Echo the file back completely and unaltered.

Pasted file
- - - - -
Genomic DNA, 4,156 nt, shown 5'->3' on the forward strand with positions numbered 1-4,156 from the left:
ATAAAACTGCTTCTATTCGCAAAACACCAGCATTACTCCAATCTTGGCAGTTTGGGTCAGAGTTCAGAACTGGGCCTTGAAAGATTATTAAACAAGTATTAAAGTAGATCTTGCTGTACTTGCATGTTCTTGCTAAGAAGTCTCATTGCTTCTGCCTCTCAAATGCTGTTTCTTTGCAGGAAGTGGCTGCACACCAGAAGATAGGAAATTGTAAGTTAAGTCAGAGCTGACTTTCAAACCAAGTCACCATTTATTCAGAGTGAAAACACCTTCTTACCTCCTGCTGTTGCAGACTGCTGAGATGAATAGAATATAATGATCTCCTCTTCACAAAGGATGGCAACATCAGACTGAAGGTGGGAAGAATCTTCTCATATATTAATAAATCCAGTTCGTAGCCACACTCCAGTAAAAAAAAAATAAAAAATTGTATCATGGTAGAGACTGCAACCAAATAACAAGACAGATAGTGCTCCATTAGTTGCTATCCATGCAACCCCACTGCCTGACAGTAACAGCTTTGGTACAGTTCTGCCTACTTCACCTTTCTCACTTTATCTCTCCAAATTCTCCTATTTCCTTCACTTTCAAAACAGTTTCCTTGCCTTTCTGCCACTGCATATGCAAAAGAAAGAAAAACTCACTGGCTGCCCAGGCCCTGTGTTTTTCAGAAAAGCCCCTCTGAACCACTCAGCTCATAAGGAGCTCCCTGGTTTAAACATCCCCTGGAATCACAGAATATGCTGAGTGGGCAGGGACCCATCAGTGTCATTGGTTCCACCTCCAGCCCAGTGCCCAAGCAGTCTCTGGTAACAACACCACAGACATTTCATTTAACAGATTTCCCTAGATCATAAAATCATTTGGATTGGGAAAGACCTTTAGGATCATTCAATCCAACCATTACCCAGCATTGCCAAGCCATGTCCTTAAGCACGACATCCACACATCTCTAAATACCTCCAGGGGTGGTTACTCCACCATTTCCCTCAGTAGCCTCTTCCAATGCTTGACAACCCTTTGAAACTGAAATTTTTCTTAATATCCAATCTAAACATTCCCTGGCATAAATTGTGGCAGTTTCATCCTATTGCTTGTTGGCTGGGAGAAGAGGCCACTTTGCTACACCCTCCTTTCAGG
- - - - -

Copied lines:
Genomic DNA, 4,156 nt, shown 5'->3' on the forward strand with positions numbered 1-4,156 from the left:
ATAAAACTGCTTCTATTCGCAAAACACCAGCATTACTCCAATCTTGGCAGTTTGGGTCAGAGTTCAGAACTGGGCCTTGAAAGATTATTAAACAAGTATTAAAGTAGATCTTGCTGTACTTGCATGTTCTTGCTAAGAAGTCTCATTGCTTCTGCCTCTCAAATGCTGTTTCTTTGCAGGAAGTGGCTGCACACCAGAAGATAGGAAATTGTAAGTTAAGTCAGAGCTGACTTTCAAACCAAGTCACCATTTATTCAGAGTGAAAACACCTTCTTACCTCCTGCTGTTGCAGACTGCTGAGATGAATAGAATATAATGATCTCCTCTTCACAAAGGATGGCAACATCAGACTGAAGGTGGGAAGAATCTTCTCATATATTAATAAATCCAGTTCGTAGCCACACTCCAGTAAAAAAAAAATAAAAAATTGTATCATGGTAGAGACTGCAACCAAATAACAAGACAGATAGTGCTCCATTAGTTGCTATCCATGCAACCCCACTGCCTGACAGTAACAGCTTTGGTACAGTTCTGCCTACTTCACCTTTCTCACTTTATCTCTCCAAATTCTCCTATTTCCTTCACTTTCAAAACAGTTTCCTTGCCTTTCTGCCACTGCATATGCAAAAGAAAGAAAAACTCACTGGCTGCCCAGGCCCTGTGTTTTTCAGAAAAGCCCCTCTGAACCACTCAGCTCATAAGGAGCTCCCTGGTTTAAACATCCCCTGGAATCACAGAATATGCTGAGTGGGCAGGGACCCATCAGTGTCATTGGTTCCACCTCCAGCCCAGTGCCCAAGCAGTCTCTGGTAACAACACCACAGACATTTCATTTAACAGATTTCCCTAGATCATAAAATCATTTGGATTGGGAAAGACCTTTAGGATCATTCAATCCAACCATTACCCAGCATTGCCAAGCCATGTCCTTAAGCACGACATCCACACATCTCTAAATACCTCCAGGGGTGGTTACTCCACCATTTCCCTCAGTAGCCTCTTCCAATGCTTGACAACCCTTTGAAACTGAAATTTTTCTTAATATCCAATCTAAACATTCCCTGGCATAAATTGTGGCAGTTTCATCCTATTGCTTGTTGGCTGGGAGAAGAGGCCACTTTGCTACACCCTCCTTTCAGG